Is Oxford ‘Toxic’?

Is Oxford ‘Toxic’?

25th January 2018 By Kalyna El Kettas

During my first term at the University of Oxford, I’ve seen how important it is to prioritise your mental health to deal with pressures such as a heavy workload, applications for career opportunities, and managing a social life… to name a few. Although my experience of welfare support at Mansfield College has been positive, I’ve learnt that this is not everyone’s experience. Many people struggle to reach out about their mental health and their colleges are not doing enough to provide that support, such as the one-to-one sessions with peer supporters, well-being sessions, and online advice that Mansfield provides. In fact, many students would go as far as to describe Oxford as ‘toxic’ due to the pressure it creates and lack to support it supplies. Is this fair?

In 2016 The Guardian found that the number of Oxford University students accessing student counselling services has rocketed by 50% in the last five years, comprising over 10% of students. Over the decade 2004-2014 the figure rose by 136%. Some of this surge in demand may be down to the increasing number of international students, but more likely it is because of new willingness among young people to ask for help. Enterprises such as the 2015 mental health charter led by the Oxford Union which set minimum standards of respect, confidentiality and support would have helped encourage more students to reach out.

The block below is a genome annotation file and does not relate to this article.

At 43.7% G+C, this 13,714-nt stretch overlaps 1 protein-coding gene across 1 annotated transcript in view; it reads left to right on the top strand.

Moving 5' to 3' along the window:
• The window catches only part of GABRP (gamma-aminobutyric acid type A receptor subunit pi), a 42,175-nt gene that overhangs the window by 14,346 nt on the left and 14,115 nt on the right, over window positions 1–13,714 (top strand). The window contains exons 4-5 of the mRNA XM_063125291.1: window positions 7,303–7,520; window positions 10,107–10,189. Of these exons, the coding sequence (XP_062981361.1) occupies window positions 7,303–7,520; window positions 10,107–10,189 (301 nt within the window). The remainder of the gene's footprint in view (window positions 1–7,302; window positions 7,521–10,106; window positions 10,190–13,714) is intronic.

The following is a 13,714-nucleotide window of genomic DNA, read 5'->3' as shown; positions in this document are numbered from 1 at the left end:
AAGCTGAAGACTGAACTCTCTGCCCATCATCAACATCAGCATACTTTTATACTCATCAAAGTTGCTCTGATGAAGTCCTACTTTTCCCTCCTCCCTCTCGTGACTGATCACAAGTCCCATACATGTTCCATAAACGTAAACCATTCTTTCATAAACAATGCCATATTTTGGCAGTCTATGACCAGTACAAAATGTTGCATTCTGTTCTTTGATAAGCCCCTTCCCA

Clearly, there is some substance to the claim that Oxford is a toxic environment for mental health.

The importance of mental health at Oxford has been publicised since the uncovering that two Oxford students died by suicide within three months in 2013. They both attended Balliol College. Andrew Kirkman, 20, was studying physics and philosophy and died days after agreeing to go on medical leave and take a break from his studies. Three months after Andrew’s death, first year philosophy, politics and economics student Jennifer Xu, who was on medical leave and suffering from depression, also ended her life.

Clearly, there is some substance to the claim that Oxford is a toxic environment for mental health. What’s more, we must remember that the pressure of being at Oxford affects different groups of students to varying degrees. For example, having attended the ACS (Oxford’s Afro-Caribbean Society) event ‘Oxchat’, I realised the stress is heightened for those students who may be the only BME (black or minority ethnicity) student in their year as they may feel their grades will be representative of their race, whereas a white person failing will not carry that same weight. Societies like the ACS are excellent support systems for different groups within the university. However, pressure should always remain on Colleges to improve their resources for mental health, and help Oxford become a less toxic environment.

The stigma surrounding mental health can only be removed if students feel more comfortable addressing their mental health at their educational institutions. Although Oxford may be considered toxic, it has come far in increasing support for mental health and it will go further.